Take the 2-minute tour ×
Stack Overflow is a question and answer site for professional and enthusiast programmers. It's 100% free.

I have a list of GPS locations in a MySQL server database. The user will be entering a GPS coordinate in the application and he should get the nearest GPS coordinate.

I don't mind the distance calculation is based on "crow's flight" or anything else. It should be fast enough to search thousands of GPS locations.

I prefer solution in C#, else I will try to get the logic and apply myself.

share|improve this question

4 Answers 4

There's one question on MySQL lat/long distance search in Need help optimizing a lat/Lon geo search for mysql

For C# distance calculation, most sites use the Haversine formula - here's a C# implementation - http://www.storm-consultancy.com/blog/development/code-snippets/the-haversine-formula-in-c-and-sql/ - this also has a SQL (MS SQL) implementation too.

/// <summary>
/// Returns the distance in miles or kilometers of any two
/// latitude / longitude points.
/// </summary>
/// <param name="pos1">Location 1</param>
/// <param name="pos2">Location 2</param>
/// <param name="unit">Miles or Kilometers</param>
/// <returns>Distance in the requested unit</returns>
public double HaversineDistance(LatLng pos1, LatLng pos2, DistanceUnit unit)
    double R = (unit == DistanceUnit.Miles) ? 3960 : 6371;
    var lat = (pos2.Latitude - pos1.Latitude).ToRadians();
    var lng = (pos2.Longitude - pos1.Longitude).ToRadians();
    var h1 = Math.Sin(lat / 2) * Math.Sin(lat / 2) +
                  Math.Cos(pos1.Latitude.ToRadians()) * Math.Cos(pos2.Latitude.ToRadians()) *
                  Math.Sin(lng / 2) * Math.Sin(lng / 2);
    var h2 = 2 * Math.Asin(Math.Min(1, Math.Sqrt(h1)));
    return R * h2;

public enum DistanceUnit { Miles, Kilometers };

For most queries... you are probably OK splitting the work between C# and SQL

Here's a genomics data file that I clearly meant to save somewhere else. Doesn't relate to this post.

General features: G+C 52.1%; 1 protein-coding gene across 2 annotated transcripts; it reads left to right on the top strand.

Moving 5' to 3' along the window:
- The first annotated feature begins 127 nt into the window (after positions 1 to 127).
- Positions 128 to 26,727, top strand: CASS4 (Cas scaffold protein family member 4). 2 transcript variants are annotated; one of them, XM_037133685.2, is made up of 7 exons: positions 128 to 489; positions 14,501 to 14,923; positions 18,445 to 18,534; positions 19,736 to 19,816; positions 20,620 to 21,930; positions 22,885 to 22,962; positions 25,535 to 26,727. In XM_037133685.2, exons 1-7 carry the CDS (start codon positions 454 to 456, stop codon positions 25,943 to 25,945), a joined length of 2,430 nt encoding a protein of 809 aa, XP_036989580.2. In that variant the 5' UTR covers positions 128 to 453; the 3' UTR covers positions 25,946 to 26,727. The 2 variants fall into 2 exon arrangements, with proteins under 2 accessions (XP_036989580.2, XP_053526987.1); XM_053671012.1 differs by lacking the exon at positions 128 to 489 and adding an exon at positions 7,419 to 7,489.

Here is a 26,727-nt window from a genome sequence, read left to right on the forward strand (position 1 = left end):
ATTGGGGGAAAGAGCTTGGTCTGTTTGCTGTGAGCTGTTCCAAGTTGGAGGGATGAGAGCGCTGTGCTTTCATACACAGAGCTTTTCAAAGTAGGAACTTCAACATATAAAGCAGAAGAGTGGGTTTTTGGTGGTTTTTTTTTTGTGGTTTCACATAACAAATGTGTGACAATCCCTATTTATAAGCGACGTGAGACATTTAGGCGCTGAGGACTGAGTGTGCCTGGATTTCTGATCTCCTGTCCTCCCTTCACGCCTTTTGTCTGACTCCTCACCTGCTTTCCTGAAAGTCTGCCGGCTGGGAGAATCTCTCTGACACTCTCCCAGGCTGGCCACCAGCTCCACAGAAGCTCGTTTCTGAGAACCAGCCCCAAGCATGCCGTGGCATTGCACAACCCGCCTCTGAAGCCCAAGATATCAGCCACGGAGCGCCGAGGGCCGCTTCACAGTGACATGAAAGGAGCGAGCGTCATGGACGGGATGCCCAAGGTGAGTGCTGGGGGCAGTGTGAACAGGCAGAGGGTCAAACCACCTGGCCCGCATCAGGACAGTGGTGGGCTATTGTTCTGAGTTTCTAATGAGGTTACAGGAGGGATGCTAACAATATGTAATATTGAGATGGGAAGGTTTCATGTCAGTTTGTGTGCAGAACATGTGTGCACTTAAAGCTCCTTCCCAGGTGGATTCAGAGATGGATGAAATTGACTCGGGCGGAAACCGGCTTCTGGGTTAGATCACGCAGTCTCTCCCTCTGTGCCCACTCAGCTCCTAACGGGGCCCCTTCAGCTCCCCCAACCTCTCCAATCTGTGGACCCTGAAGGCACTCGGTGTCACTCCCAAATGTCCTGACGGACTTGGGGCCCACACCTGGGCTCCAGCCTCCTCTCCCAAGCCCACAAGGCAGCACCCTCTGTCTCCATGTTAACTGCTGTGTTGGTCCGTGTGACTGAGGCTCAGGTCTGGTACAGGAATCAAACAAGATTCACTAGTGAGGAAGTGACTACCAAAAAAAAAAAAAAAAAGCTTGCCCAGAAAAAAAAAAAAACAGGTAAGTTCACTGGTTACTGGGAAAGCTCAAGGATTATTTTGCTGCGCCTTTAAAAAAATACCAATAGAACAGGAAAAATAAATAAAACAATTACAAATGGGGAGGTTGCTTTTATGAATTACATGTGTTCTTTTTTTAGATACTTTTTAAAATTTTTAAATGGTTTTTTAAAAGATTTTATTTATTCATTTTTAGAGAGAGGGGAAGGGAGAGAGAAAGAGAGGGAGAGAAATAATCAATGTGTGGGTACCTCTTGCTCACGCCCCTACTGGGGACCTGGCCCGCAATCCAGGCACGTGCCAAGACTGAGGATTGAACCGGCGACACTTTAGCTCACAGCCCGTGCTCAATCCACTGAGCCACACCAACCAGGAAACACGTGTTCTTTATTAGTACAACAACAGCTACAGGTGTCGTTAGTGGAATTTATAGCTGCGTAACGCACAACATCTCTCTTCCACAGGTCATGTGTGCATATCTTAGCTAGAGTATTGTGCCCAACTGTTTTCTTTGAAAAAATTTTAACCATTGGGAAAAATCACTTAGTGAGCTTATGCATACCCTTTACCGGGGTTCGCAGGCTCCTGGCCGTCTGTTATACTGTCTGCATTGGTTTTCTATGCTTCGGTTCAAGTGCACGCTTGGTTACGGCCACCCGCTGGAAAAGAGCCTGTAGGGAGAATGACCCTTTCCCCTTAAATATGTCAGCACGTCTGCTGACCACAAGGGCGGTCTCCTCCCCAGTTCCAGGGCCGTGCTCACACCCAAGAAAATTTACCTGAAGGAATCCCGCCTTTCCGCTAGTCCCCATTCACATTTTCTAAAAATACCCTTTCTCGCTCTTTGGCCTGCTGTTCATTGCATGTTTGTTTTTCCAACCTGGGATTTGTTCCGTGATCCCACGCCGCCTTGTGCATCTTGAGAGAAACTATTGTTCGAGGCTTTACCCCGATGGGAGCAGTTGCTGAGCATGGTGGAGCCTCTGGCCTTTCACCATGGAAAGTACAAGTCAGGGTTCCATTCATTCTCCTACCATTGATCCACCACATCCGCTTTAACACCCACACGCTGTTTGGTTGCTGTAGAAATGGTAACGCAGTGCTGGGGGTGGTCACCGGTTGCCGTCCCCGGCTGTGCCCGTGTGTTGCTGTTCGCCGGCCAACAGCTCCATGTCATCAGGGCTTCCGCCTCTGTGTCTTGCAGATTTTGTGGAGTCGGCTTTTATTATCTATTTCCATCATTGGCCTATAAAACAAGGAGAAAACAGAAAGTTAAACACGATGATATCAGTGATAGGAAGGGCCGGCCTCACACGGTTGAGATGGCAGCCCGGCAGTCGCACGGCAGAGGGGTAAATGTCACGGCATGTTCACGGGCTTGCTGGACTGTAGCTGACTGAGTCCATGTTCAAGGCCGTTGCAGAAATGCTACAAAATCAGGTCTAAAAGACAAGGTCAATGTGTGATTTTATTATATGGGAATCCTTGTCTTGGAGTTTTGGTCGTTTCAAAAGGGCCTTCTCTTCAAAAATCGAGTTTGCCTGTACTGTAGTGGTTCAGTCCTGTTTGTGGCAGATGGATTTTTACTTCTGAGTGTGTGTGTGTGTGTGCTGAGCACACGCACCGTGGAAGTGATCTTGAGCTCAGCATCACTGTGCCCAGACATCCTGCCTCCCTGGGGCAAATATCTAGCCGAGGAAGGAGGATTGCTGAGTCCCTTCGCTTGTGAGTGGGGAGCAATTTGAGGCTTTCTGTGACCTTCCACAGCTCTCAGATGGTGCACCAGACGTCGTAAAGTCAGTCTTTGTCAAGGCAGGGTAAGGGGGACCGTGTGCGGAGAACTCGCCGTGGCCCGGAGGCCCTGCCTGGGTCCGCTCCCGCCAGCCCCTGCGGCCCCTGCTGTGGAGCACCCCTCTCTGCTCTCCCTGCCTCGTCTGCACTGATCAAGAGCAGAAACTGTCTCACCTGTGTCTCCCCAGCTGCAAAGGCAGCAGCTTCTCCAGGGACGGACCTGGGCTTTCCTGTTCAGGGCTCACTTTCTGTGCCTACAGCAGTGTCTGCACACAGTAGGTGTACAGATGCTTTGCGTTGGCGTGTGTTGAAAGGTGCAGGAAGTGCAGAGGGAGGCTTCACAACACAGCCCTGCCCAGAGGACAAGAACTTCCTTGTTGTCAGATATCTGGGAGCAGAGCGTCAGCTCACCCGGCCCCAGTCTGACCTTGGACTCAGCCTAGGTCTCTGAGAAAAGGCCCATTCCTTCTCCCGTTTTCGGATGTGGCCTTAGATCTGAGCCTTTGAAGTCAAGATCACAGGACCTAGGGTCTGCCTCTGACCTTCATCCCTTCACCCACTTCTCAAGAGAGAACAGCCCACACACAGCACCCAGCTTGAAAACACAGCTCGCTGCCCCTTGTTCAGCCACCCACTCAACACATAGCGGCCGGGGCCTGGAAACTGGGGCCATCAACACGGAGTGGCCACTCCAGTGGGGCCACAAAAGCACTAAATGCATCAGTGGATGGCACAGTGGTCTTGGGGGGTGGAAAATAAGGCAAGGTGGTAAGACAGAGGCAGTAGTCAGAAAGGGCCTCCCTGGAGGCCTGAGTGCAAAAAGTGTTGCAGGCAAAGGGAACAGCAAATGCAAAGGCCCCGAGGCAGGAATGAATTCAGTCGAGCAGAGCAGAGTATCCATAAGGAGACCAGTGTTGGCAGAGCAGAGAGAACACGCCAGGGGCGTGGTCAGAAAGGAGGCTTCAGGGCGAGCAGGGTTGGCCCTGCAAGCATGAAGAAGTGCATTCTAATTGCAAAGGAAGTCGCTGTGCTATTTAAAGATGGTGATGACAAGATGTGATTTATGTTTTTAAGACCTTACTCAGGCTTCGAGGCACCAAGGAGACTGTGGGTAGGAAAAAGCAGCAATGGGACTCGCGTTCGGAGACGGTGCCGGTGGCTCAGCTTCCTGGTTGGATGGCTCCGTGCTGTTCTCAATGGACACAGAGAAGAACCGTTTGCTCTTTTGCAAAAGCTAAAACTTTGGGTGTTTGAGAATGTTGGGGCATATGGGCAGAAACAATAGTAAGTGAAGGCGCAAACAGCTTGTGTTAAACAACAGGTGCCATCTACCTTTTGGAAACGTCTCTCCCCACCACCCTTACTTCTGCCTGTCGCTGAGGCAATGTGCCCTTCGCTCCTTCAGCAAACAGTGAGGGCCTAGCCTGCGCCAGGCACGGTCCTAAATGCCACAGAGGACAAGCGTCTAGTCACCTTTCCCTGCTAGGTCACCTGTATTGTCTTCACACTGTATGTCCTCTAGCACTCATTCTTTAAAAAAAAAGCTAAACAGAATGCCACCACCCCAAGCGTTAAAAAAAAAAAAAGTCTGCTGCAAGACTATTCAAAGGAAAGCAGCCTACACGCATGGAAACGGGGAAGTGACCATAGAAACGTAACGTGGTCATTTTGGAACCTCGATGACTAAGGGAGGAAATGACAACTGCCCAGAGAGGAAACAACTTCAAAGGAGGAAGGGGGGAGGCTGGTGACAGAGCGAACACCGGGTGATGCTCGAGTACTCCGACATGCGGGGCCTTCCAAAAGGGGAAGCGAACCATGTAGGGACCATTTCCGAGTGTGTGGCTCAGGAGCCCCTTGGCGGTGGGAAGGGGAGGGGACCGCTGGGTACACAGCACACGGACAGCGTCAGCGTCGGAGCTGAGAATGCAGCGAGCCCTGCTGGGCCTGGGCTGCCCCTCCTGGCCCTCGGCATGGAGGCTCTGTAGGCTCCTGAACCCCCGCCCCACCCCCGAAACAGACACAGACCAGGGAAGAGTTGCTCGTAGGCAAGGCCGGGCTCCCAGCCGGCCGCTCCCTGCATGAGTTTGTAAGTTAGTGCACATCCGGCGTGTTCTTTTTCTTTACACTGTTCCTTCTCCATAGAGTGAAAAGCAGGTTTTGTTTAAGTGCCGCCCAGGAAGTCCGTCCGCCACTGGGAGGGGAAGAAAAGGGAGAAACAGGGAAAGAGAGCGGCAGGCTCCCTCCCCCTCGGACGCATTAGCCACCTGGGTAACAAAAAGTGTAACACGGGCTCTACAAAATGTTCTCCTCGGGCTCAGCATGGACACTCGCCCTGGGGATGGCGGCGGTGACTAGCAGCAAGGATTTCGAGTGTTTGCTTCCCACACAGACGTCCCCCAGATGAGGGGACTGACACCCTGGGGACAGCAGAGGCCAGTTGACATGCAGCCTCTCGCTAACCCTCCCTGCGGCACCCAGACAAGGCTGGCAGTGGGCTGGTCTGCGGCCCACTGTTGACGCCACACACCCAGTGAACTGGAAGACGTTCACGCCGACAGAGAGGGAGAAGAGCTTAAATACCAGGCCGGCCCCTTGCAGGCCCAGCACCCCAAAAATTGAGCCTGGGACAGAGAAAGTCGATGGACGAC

• use MySQL to select "close" lat/lng points, e.g. say where lat and lng are within 1.0 of your target
  • then use C# to calculate a more accurate distance and to select "the best".

If you were using MS SQL 2008 then I'd recommend using the MS SQL geography types as these have built-in optimised indexing and calculation features - I see that MySQL also has some extensions - http://dev.mysql.com/tech-resources/articles/4.1/gis-with-mysql.html - but I've no experience with these.

share|improve this answer

What you're trying to do is called a nearest-neighbor search and there are many good data structures which can speed up these sorts of searches. You may want to look into kd-trees, for example, as they can give expected sublinear time (O(√ n) in two dimensions) queries for the point in a data set nearest to some arbitrary test point. They're also surprisingly easy to implement if you're comfortable writing a modified binary search tree.

share|improve this answer

Note that when dealing with spherical geometry our euclidean geometry isn't quite precise (a^2+b^2=c^2) but for small subparts of the earth it might be approximate enough.

Otherwise: http://en.wikipedia.org/wiki/Great-circle_distance

share|improve this answer

If you have coordinate data stored in a database, you might want to query the database directly, especially if there is a large amount of the data. However, you need specific database support for that (normal indexes do not help). I know MSSQL supports geography data, I did not test MySQL, but online documentation seems to suggest there is similar support, too. As soon as you have built a spatial-aware database, you get your results with a simple query.

share|improve this answer

Your Answer


By posting your answer, you agree to the privacy policy and terms of service.

Not the answer you're looking for? Browse other questions tagged or ask your own question.